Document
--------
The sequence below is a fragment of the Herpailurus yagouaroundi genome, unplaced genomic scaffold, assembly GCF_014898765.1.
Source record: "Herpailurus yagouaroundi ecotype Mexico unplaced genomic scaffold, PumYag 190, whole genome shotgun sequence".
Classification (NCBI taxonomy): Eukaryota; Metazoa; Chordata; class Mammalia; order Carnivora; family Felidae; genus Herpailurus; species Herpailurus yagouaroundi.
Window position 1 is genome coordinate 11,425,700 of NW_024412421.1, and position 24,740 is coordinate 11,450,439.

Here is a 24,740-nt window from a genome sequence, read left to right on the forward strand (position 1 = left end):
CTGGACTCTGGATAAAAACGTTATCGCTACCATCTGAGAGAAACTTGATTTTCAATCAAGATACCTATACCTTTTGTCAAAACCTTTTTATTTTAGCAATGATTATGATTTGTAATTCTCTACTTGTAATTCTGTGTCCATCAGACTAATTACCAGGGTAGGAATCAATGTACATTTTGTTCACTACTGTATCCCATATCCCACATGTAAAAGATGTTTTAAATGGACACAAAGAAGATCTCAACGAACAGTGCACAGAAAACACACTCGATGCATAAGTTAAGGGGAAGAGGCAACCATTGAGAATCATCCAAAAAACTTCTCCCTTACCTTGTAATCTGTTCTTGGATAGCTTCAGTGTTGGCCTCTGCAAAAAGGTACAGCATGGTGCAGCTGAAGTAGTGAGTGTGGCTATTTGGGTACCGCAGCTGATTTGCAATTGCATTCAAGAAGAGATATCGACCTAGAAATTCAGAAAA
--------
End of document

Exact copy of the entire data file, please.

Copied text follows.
The sequence below is a fragment of the Herpailurus yagouaroundi genome, unplaced genomic scaffold, assembly GCF_014898765.1.
Source record: "Herpailurus yagouaroundi ecotype Mexico unplaced genomic scaffold, PumYag 190, whole genome shotgun sequence".
Classification (NCBI taxonomy): Eukaryota; Metazoa; Chordata; class Mammalia; order Carnivora; family Felidae; genus Herpailurus; species Herpailurus yagouaroundi.
Window position 1 is genome coordinate 11,425,700 of NW_024412421.1, and position 24,740 is coordinate 11,450,439.

Here is a 24,740-nt window from a genome sequence, read left to right on the forward strand (position 1 = left end):
CTGGACTCTGGATAAAAACGTTATCGCTACCATCTGAGAGAAACTTGATTTTCAATCAAGATACCTATACCTTTTGTCAAAACCTTTTTATTTTAGCAATGATTATGATTTGTAATTCTCTACTTGTAATTCTGTGTCCATCAGACTAATTACCAGGGTAGGAATCAATGTACATTTTGTTCACTACTGTATCCCATATCCCACATGTAAAAGATGTTTTAAATGGACACAAAGAAGATCTCAACGAACAGTGCACAGAAAACACACTCGATGCATAAGTTAAGGGGAAGAGGCAACCATTGAGAATCATCCAAAAAACTTCTCCCTTACCTTGTAATCTGTTCTTGGATAGCTTCAGTGTTGGCCTCTGCAAAAAGGTACAGCATGGTGCAGCTGAAGTAGTGAGTGTGGCTATTTGGGTACCGCAGCTGATTTGCAATTGCATTCAAGAAGAGATATCGACCTAGAAATTCAGAAAA